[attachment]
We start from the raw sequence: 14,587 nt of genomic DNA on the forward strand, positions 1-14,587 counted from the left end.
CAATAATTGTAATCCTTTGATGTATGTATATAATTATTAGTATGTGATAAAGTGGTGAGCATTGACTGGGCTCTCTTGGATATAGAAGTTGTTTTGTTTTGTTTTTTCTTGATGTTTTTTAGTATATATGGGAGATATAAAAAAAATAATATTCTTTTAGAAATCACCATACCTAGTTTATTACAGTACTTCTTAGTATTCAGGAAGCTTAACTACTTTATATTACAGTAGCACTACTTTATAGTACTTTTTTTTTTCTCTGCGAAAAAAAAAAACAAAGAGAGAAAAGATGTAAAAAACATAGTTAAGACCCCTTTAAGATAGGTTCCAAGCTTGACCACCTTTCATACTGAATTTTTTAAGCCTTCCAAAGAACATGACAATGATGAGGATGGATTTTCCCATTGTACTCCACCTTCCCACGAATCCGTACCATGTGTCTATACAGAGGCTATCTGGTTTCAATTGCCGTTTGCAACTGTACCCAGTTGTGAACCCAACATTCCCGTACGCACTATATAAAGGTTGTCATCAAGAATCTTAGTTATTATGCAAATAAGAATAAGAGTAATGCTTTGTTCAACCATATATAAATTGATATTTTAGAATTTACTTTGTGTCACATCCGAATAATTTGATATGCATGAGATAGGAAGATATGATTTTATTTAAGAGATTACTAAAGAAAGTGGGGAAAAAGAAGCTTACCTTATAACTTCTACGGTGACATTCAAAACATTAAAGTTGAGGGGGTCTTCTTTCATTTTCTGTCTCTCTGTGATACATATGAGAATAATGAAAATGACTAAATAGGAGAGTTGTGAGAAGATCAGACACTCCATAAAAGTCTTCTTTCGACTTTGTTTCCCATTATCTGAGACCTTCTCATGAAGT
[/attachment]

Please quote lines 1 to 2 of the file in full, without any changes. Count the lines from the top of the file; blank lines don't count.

We start from the raw sequence: 14,587 nt of genomic DNA on the forward strand, positions 1-14,587 counted from the left end.
CAATAATTGTAATCCTTTGATGTATGTATATAATTATTAGTATGTGATAAAGTGGTGAGCATTGACTGGGCTCTCTTGGATATAGAAGTTGTTTTGTTTTGTTTTTTCTTGATGTTTTTTAGTATATATGGGAGATATAAAAAAAATAATATTCTTTTAGAAATCACCATACCTAGTTTATTACAGTACTTCTTAGTATTCAGGAAGCTTAACTACTTTATATTACAGTAGCACTACTTTATAGTACTTTTTTTTTTCTCTGCGAAAAAAAAAAACAAAGAGAGAAAAGATGTAAAAAACATAGTTAAGACCCCTTTAAGATAGGTTCCAAGCTTGACCACCTTTCATACTGAATTTTTTAAGCCTTCCAAAGAACATGACAATGATGAGGATGGATTTTCCCATTGTACTCCACCTTCCCACGAATCCGTACCATGTGTCTATACAGAGGCTATCTGGTTTCAATTGCCGTTTGCAACTGTACCCAGTTGTGAACCCAACATTCCCGTACGCACTATATAAAGGTTGTCATCAAGAATCTTAGTTATTATGCAAATAAGAATAAGAGTAATGCTTTGTTCAACCATATATAAATTGATATTTTAGAATTTACTTTGTGTCACATCCGAATAATTTGATATGCATGAGATAGGAAGATATGATTTTATTTAAGAGATTACTAAAGAAAGTGGGGAAAAAGAAGCTTACCTTATAACTTCTACGGTGACATTCAAAACATTAAAGTTGAGGGGGTCTTCTTTCATTTTCTGTCTCTCTGTGATACATATGAGAATAATGAAAATGACTAAATAGGAGAGTTGTGAGAAGATCAGACACTCCATAAAAGTCTTCTTTCGACTTTGTTTCCCATTATCTGAGACCTTCTCATGAAGT